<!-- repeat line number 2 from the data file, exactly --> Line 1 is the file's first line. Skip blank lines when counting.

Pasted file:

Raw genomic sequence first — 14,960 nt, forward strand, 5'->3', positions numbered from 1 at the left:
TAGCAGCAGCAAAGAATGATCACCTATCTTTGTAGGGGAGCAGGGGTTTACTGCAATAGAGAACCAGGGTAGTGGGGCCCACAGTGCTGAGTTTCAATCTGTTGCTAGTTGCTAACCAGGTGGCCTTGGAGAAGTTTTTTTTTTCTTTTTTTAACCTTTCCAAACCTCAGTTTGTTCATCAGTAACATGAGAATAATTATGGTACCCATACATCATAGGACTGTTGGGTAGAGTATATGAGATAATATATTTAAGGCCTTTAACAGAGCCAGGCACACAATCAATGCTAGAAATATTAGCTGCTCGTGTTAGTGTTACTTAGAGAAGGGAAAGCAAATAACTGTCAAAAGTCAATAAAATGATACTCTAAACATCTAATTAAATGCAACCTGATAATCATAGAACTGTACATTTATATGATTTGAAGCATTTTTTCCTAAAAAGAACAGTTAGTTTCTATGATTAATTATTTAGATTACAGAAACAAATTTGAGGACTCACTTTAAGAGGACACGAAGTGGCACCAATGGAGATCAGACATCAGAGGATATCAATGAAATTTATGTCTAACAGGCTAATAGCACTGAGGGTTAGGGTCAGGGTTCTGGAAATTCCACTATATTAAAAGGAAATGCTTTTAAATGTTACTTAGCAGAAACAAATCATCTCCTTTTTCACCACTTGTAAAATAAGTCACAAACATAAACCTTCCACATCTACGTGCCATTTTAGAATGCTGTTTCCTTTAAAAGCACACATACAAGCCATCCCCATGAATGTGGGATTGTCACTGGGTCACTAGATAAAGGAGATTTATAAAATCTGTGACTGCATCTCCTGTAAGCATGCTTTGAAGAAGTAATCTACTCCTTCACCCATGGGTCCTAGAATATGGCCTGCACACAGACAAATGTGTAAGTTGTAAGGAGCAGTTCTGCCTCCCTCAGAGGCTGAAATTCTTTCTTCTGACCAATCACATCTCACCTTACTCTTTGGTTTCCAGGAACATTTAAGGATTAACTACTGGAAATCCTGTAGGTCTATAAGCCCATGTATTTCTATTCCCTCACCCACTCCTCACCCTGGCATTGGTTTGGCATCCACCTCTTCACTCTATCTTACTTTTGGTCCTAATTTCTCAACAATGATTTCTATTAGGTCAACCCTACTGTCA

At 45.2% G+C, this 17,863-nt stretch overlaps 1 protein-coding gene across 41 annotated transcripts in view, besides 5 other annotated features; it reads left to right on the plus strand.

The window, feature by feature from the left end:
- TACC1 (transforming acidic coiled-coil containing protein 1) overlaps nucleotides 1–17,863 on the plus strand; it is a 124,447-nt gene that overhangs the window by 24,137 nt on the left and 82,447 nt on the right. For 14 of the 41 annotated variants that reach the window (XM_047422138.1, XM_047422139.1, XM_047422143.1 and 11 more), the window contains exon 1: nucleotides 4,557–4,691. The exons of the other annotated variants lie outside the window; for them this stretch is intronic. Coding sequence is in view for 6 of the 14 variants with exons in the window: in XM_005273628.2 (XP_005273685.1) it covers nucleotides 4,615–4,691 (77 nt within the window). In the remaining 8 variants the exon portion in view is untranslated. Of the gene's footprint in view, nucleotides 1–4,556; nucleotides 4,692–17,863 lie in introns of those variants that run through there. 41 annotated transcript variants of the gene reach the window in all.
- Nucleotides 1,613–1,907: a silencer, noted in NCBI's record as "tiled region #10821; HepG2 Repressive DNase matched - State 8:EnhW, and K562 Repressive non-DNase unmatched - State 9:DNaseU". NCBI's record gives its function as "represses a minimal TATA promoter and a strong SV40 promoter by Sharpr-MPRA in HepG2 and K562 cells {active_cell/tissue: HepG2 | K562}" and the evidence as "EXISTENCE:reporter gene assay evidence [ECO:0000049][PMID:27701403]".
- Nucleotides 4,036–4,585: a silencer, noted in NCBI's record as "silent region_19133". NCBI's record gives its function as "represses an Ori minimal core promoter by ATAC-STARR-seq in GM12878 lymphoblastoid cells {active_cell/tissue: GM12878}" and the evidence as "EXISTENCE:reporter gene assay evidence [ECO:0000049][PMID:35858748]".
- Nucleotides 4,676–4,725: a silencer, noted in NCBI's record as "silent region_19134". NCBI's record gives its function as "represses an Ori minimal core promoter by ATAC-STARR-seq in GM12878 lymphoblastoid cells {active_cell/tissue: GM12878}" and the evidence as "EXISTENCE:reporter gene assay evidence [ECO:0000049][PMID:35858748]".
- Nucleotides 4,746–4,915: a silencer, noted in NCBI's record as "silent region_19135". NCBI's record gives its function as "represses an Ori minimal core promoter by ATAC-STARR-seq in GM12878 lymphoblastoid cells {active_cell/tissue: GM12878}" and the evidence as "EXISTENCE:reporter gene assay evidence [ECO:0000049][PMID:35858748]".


TAGCAGCAGCAAAGAATGATCACCTATCTTTGTAGGGGAGCAGGGGTTTACTGCAATAGAGAACCAGGGTAGTGGGGCCCACAGTGCTGAGTTTCAATCTGTTGCTAGTTGCTAACCAGGTGGCCTTGGAGAAGTTTTTTTTTTCTTTTTTTAACCTTTCCAAACCTCAGTTTGTTCATCAGTAACATGAGAATAATTATGGTACCCATACATCATAGGACTGTTGGGTAGAGTATATGAGATAATATATTTAAGGCCTTTAACAGAGCCAGGCACACAATCAATGCTAGAAATATTAGCTGCTCGTGTTAGTGTTACTTAGAGAAGGGAAAGCAAATAACTGTCAAAAGTCAATAAAATGATACTCTAAACATCTAATTAAATGCAACCTGATAATCATAGAACTGTACATTTATATGATTTGAAGCATTTTTTCCTAAAAAGAACAGTTAGTTTCTATGATTAATTATTTAGATTACAGAAACAAATTTGAGGACTCACTTTAAGAGGACACGAAGTGGCACCAATGGAGATCAGACATCAGAGGATATCAATGAAATTTATGTCTAACAGGCTAATAGCACTGAGGGTTAGGGTCAGGGTTCTGGAAATTCCACTATATTAAAAGGAAATGCTTTTAAATGTTACTTAGCAGAAACAAATCATCTCCTTTTTCACCACTTGTAAAATAAGTCACAAACATAAACCTTCCACATCTACGTGCCATTTTAGAATGCTGTTTCCTTTAAAAGCACACATACAAGCCATCCCCATGAATGTGGGATTGTCACTGGGTCACTAGATAAAGGAGATTTATAAAATCTGTGACTGCATCTCCTGTAAGCATGCTTTGAAGAAGTAATCTACTCCTTCACCCATGGGTCCTAGAATATGGCCTGCACACAGACAAATGTGTAAGTTGTAAGGAGCAGTTCTGCCTCCCTCAGAGGCTGAAATTCTTTCTTCTGACCAATCACATCTCACCTTACTCTTTGGTTTCCAGGAACATTTAAGGATTAACTACTGGAAATCCTGTAGGTCTATAAGCCCATGTATTTCTATTCCCTCACCCACTCCTCACCCTGGCATTGGTTTGGCATCCACCTCTTCACTCTATCTTACTTTTGGTCCTAATTTCTCAACAATGATTTCTATTAGGTCAACCCTACTGTCA